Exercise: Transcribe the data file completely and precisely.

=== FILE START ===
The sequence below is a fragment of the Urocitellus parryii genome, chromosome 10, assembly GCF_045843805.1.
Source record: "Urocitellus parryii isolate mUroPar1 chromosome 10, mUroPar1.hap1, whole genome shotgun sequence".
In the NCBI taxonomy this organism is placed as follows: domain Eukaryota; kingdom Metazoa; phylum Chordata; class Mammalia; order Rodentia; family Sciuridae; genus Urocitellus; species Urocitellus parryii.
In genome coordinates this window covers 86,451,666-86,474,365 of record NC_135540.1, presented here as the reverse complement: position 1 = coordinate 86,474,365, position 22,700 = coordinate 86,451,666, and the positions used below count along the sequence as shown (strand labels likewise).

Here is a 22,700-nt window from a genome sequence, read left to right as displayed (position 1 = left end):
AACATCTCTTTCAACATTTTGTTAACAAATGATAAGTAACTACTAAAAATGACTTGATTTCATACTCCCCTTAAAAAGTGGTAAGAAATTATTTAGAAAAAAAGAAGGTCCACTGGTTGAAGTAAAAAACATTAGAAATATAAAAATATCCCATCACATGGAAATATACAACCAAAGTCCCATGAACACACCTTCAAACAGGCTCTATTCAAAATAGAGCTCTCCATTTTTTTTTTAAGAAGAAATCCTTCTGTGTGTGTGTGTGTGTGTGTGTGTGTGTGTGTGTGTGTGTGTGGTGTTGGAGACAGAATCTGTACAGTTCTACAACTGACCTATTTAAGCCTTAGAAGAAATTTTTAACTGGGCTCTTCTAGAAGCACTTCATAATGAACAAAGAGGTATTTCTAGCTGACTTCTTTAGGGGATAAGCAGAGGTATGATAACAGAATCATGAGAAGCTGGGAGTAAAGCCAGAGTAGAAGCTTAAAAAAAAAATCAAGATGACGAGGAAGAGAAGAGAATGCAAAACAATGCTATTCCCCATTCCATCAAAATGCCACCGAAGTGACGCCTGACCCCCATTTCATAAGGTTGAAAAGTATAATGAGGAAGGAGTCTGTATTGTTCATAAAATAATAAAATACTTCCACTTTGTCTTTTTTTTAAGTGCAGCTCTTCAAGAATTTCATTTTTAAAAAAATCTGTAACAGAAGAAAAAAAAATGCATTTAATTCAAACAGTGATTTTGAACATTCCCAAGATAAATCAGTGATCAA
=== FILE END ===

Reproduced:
The sequence below is a fragment of the Urocitellus parryii genome, chromosome 10, assembly GCF_045843805.1.
Source record: "Urocitellus parryii isolate mUroPar1 chromosome 10, mUroPar1.hap1, whole genome shotgun sequence".
In the NCBI taxonomy this organism is placed as follows: domain Eukaryota; kingdom Metazoa; phylum Chordata; class Mammalia; order Rodentia; family Sciuridae; genus Urocitellus; species Urocitellus parryii.
In genome coordinates this window covers 86,451,666-86,474,365 of record NC_135540.1, presented here as the reverse complement: position 1 = coordinate 86,474,365, position 22,700 = coordinate 86,451,666, and the positions used below count along the sequence as shown (strand labels likewise).

Here is a 22,700-nt window from a genome sequence, read left to right as displayed (position 1 = left end):
AACATCTCTTTCAACATTTTGTTAACAAATGATAAGTAACTACTAAAAATGACTTGATTTCATACTCCCCTTAAAAAGTGGTAAGAAATTATTTAGAAAAAAAGAAGGTCCACTGGTTGAAGTAAAAAACATTAGAAATATAAAAATATCCCATCACATGGAAATATACAACCAAAGTCCCATGAACACACCTTCAAACAGGCTCTATTCAAAATAGAGCTCTCCATTTTTTTTTTAAGAAGAAATCCTTCTGTGTGTGTGTGTGTGTGTGTGTGTGTGTGTGTGTGTGTGTGTGGTGTTGGAGACAGAATCTGTACAGTTCTACAACTGACCTATTTAAGCCTTAGAAGAAATTTTTAACTGGGCTCTTCTAGAAGCACTTCATAATGAACAAAGAGGTATTTCTAGCTGACTTCTTTAGGGGATAAGCAGAGGTATGATAACAGAATCATGAGAAGCTGGGAGTAAAGCCAGAGTAGAAGCTTAAAAAAAAAATCAAGATGACGAGGAAGAGAAGAGAATGCAAAACAATGCTATTCCCCATTCCATCAAAATGCCACCGAAGTGACGCCTGACCCCCATTTCATAAGGTTGAAAAGTATAATGAGGAAGGAGTCTGTATTGTTCATAAAATAATAAAATACTTCCACTTTGTCTTTTTTTTAAGTGCAGCTCTTCAAGAATTTCATTTTTAAAAAAATCTGTAACAGAAGAAAAAAAAATGCATTTAATTCAAACAGTGATTTTGAACATTCCCAAGATAAATCAGTGATCAA